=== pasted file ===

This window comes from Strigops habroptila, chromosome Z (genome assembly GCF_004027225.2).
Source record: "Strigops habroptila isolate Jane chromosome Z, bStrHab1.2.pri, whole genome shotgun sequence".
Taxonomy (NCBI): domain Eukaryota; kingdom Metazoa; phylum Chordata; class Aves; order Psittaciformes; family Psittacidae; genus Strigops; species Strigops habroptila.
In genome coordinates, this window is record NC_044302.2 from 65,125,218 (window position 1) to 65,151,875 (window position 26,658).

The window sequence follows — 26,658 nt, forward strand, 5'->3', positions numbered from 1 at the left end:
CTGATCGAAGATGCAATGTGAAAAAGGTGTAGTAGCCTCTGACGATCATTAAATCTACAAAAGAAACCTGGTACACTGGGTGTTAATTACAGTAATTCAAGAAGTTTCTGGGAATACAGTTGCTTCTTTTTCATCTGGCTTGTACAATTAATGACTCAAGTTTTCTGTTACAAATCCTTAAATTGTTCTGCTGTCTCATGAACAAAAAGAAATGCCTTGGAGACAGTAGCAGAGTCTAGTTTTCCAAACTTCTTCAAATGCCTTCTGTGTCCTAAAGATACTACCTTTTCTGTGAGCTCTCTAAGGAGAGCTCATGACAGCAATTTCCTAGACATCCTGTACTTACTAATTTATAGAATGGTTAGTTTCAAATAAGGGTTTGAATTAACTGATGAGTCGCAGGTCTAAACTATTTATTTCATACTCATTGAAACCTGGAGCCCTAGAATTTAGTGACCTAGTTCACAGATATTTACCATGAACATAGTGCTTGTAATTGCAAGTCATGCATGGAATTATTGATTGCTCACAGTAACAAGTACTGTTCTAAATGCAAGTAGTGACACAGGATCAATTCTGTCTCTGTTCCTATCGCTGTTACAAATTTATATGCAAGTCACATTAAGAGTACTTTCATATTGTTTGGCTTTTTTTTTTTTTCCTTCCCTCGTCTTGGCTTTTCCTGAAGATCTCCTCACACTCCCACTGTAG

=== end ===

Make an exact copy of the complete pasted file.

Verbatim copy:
This window comes from Strigops habroptila, chromosome Z (genome assembly GCF_004027225.2).
Source record: "Strigops habroptila isolate Jane chromosome Z, bStrHab1.2.pri, whole genome shotgun sequence".
Taxonomy (NCBI): domain Eukaryota; kingdom Metazoa; phylum Chordata; class Aves; order Psittaciformes; family Psittacidae; genus Strigops; species Strigops habroptila.
In genome coordinates, this window is record NC_044302.2 from 65,125,218 (window position 1) to 65,151,875 (window position 26,658).

The window sequence follows — 26,658 nt, forward strand, 5'->3', positions numbered from 1 at the left end:
CTGATCGAAGATGCAATGTGAAAAAGGTGTAGTAGCCTCTGACGATCATTAAATCTACAAAAGAAACCTGGTACACTGGGTGTTAATTACAGTAATTCAAGAAGTTTCTGGGAATACAGTTGCTTCTTTTTCATCTGGCTTGTACAATTAATGACTCAAGTTTTCTGTTACAAATCCTTAAATTGTTCTGCTGTCTCATGAACAAAAAGAAATGCCTTGGAGACAGTAGCAGAGTCTAGTTTTCCAAACTTCTTCAAATGCCTTCTGTGTCCTAAAGATACTACCTTTTCTGTGAGCTCTCTAAGGAGAGCTCATGACAGCAATTTCCTAGACATCCTGTACTTACTAATTTATAGAATGGTTAGTTTCAAATAAGGGTTTGAATTAACTGATGAGTCGCAGGTCTAAACTATTTATTTCATACTCATTGAAACCTGGAGCCCTAGAATTTAGTGACCTAGTTCACAGATATTTACCATGAACATAGTGCTTGTAATTGCAAGTCATGCATGGAATTATTGATTGCTCACAGTAACAAGTACTGTTCTAAATGCAAGTAGTGACACAGGATCAATTCTGTCTCTGTTCCTATCGCTGTTACAAATTTATATGCAAGTCACATTAAGAGTACTTTCATATTGTTTGGCTTTTTTTTTTTTTCCTTCCCTCGTCTTGGCTTTTCCTGAAGATCTCCTCACACTCCCACTGTAG